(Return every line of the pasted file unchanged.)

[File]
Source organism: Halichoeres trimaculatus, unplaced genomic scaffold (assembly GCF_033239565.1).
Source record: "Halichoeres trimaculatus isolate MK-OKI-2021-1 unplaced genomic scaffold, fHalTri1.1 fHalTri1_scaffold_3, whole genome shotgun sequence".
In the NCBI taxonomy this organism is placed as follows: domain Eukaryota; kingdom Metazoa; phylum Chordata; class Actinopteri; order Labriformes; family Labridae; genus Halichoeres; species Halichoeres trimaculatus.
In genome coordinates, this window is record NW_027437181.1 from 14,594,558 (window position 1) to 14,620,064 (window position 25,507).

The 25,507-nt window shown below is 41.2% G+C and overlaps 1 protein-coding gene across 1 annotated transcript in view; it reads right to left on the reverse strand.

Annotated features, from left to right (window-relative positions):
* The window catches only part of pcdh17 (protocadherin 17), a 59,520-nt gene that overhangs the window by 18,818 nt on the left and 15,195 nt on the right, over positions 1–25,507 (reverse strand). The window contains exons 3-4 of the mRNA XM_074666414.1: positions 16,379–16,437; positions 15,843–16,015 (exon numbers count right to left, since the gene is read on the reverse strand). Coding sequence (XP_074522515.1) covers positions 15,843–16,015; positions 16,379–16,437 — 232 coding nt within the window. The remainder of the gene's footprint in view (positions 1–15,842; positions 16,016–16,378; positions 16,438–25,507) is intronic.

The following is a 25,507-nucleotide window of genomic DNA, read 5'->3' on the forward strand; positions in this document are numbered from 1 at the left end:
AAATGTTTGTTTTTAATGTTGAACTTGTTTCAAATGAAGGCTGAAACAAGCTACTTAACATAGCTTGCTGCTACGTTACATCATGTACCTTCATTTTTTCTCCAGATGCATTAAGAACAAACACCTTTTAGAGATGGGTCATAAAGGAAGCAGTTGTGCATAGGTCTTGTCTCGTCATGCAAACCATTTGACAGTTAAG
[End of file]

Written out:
Source organism: Halichoeres trimaculatus, unplaced genomic scaffold (assembly GCF_033239565.1).
Source record: "Halichoeres trimaculatus isolate MK-OKI-2021-1 unplaced genomic scaffold, fHalTri1.1 fHalTri1_scaffold_3, whole genome shotgun sequence".
In the NCBI taxonomy this organism is placed as follows: domain Eukaryota; kingdom Metazoa; phylum Chordata; class Actinopteri; order Labriformes; family Labridae; genus Halichoeres; species Halichoeres trimaculatus.
In genome coordinates, this window is record NW_027437181.1 from 14,594,558 (window position 1) to 14,620,064 (window position 25,507).

The 25,507-nt window shown below is 41.2% G+C and overlaps 1 protein-coding gene across 1 annotated transcript in view; it reads right to left on the reverse strand.

Annotated features, from left to right (window-relative positions):
* The window catches only part of pcdh17 (protocadherin 17), a 59,520-nt gene that overhangs the window by 18,818 nt on the left and 15,195 nt on the right, over positions 1–25,507 (reverse strand). The window contains exons 3-4 of the mRNA XM_074666414.1: positions 16,379–16,437; positions 15,843–16,015 (exon numbers count right to left, since the gene is read on the reverse strand). Coding sequence (XP_074522515.1) covers positions 15,843–16,015; positions 16,379–16,437 — 232 coding nt within the window. The remainder of the gene's footprint in view (positions 1–15,842; positions 16,016–16,378; positions 16,438–25,507) is intronic.

The following is a 25,507-nucleotide window of genomic DNA, read 5'->3' on the forward strand; positions in this document are numbered from 1 at the left end:
AAATGTTTGTTTTTAATGTTGAACTTGTTTCAAATGAAGGCTGAAACAAGCTACTTAACATAGCTTGCTGCTACGTTACATCATGTACCTTCATTTTTTCTCCAGATGCATTAAGAACAAACACCTTTTAGAGATGGGTCATAAAGGAAGCAGTTGTGCATAGGTCTTGTCTCGTCATGCAAACCATTTGACAGTTAAG